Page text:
Popular Arts

Young people have got to believe in something, so they believe in rock ’n’ roll.”

—Cliff Richard

They don’t call me Parnes-shillings and pence for nothing.”

—Larry Parnes to Tommy Steele

it doesn’t seem to matter which journal you pick up (including this one)—they are nearly all talking about pop singers. It is not just that magazines hitherto specialising in, say, film stars have broadened their contents to include them. The posh papers are almost as interested as the others. Thus not only do we find Disc Parade in Picturegoer, Disc News in Picture Show and TV Mirror, Pop Parade in Photoplay. The Observer recently devoted a full length feature to “Keeping it Groovy with Marty Wilde”, and this November’s Vogue introduces its readers to “The World of Cliff Richard”. Whatever the journal (except this one) the breathless, enthusiastic tone is much the same. Vogue decorates its not wholly uncritical thesis with a Latin tag, references to Zen and madrigals, but assures us that Cliff Richard is “the most modest show-business personality I have ever met”. The Observer’s staff reporter concluded that Marty Wilde “was very likeable. Despite all the gottas and wannas of the lyrics he remained very English”. These phrases would fit without amendment into John Kennedy’s book Tommy Steele. Kennedy, Steele’s manager, writes at length in this vein—“Here is a boy who can command £4,000 for a week’s work . . . and yet who still likes nothing better than to go for lunch to an eel and pie shop in Jamaica Road, Bermondsey.”

Why should we adopt a more astringent tone? It could be argued that pop music is a recreative form of escape, neither better nor worse than going to a fair to ride on the bumper cars or suck toffee apples—a craze like the hula hoop, but more enduring; subject to commercially contrived changes of fashion, but thereby giving satisfaction to millions of people, just as the dress industry does. Is it true that when you scratch a New Leftist you reveal the old puritan?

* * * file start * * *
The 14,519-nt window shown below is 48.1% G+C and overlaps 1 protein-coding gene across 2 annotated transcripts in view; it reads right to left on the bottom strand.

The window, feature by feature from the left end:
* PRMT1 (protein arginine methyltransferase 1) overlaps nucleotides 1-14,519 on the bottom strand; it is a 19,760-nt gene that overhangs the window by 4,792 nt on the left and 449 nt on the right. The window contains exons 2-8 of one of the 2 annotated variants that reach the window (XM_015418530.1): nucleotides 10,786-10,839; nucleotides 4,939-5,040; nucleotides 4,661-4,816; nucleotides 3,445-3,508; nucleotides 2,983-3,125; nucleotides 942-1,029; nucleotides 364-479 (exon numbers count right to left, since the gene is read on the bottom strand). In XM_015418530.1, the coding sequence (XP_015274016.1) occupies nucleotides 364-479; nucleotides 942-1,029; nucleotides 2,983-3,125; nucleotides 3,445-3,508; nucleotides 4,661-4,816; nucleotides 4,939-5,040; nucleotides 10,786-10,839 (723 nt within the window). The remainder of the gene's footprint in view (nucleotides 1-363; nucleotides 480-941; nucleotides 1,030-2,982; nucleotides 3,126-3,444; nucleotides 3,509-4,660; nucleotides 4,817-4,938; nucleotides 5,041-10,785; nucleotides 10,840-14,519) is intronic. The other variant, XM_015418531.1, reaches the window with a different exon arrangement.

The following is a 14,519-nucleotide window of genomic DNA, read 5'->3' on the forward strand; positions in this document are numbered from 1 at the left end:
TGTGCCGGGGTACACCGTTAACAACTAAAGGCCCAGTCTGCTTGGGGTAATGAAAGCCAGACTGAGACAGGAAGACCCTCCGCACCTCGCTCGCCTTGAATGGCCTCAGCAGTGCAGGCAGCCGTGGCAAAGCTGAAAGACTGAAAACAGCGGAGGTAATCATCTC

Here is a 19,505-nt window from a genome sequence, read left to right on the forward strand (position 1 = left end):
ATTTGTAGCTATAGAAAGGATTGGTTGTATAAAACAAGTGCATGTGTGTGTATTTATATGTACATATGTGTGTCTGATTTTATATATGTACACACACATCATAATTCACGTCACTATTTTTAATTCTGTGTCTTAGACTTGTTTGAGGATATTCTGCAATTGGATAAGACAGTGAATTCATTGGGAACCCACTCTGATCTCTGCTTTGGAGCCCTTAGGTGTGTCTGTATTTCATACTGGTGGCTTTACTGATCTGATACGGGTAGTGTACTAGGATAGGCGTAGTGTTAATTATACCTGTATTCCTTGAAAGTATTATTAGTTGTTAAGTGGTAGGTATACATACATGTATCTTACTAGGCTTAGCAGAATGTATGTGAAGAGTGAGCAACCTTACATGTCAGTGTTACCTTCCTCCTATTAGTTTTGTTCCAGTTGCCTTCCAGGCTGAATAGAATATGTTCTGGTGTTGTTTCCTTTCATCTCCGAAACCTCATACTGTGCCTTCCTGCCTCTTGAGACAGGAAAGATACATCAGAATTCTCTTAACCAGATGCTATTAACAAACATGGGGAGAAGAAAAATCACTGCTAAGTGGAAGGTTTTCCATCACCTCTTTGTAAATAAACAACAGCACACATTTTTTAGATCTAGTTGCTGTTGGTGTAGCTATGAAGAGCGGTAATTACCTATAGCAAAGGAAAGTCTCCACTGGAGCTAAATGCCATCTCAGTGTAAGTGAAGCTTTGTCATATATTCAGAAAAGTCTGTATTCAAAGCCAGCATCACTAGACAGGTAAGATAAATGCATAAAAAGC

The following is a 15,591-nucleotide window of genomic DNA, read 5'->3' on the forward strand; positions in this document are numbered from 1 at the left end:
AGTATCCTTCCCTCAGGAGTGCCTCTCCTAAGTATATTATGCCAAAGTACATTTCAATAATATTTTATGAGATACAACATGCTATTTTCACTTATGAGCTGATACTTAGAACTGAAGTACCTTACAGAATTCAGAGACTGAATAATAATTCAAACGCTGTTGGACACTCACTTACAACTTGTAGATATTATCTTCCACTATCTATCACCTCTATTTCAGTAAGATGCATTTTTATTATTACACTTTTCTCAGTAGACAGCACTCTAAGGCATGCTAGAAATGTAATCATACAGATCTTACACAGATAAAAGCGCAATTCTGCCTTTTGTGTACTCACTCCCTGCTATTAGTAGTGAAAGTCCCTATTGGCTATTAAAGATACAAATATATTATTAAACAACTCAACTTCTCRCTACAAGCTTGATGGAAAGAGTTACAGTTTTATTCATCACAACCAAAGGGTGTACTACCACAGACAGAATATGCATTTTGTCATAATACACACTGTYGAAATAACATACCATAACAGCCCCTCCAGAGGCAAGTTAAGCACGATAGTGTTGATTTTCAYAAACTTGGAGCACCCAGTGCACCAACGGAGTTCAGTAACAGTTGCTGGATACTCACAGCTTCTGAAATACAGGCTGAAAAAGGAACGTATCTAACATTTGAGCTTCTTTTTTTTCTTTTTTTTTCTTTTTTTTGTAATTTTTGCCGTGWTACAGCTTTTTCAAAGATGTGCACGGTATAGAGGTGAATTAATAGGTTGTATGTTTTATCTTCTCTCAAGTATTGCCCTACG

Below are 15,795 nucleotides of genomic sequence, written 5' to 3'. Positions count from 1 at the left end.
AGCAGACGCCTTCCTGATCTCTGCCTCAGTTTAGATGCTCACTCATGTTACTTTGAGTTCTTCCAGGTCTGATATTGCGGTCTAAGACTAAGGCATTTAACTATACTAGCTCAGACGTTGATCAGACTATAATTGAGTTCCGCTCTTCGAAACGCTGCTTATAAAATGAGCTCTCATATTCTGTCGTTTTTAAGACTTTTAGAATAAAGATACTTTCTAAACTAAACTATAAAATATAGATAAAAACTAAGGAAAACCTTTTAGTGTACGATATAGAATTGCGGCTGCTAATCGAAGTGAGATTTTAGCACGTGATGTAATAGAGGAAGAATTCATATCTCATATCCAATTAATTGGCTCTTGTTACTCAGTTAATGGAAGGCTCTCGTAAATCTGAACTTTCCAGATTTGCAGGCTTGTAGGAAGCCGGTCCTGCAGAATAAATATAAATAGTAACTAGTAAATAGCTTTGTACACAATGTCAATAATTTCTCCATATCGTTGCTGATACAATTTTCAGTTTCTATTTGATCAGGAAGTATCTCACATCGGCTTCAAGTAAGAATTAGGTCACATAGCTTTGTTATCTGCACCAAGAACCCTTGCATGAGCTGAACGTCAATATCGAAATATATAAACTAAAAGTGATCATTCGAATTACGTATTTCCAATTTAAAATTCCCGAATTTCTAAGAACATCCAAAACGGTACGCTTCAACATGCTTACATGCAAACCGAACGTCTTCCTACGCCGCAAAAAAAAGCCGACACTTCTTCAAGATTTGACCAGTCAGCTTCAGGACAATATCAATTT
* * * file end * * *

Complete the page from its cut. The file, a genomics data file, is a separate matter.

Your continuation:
It seems to us that this is precisely one of those issues where it is important to avoid both the tyrannical asceticism of the communist states (we read that keeping it groovy with Elvis Presley is an indictable offence in East Germany), and the slap-happy, standardless euphoris of fan publicity, whether in the fan magazines or the minority press. It may well be true that Steele, Wilde and Richard are dear, sweet, unspoilt boys, but there are other matters to judge.

We shall raise just two important questions about pop music, by asserting (1) that most of the music is bad music—judged by its own standards, not by those of art music or folk song; (2) that the promotion of pops involves a fundamental but typical abuse of the means of communication in contemporary society, with a significance much broader than this one segment of the entertainment industry.

The pop song business has always been a mass produced one. Now it is more so. The chosen names—Power, Wilde, Eager, Fury and so on—match the monotony of words and music. The popular singer who in the past might have emerged as a front-liner after an apprenticeship with the professionally competent commercial dance band, has given place to the working class youth rapidly promoted from the amateur movement of skiffle by the high-powered methods of the “new men” of show business. The professional musicians who make a living by accompanying these stars are required to match the singing with a music, calculated in its debasement and drawing on a corrupted version of Rock (the other source of the new sound)—itself a kind of vulgarised Rhythm and Blues. Noise of an unbelievable ugliness is wrung from saxophones and guitars with sadistic cruelty and finally processed in the laboratory.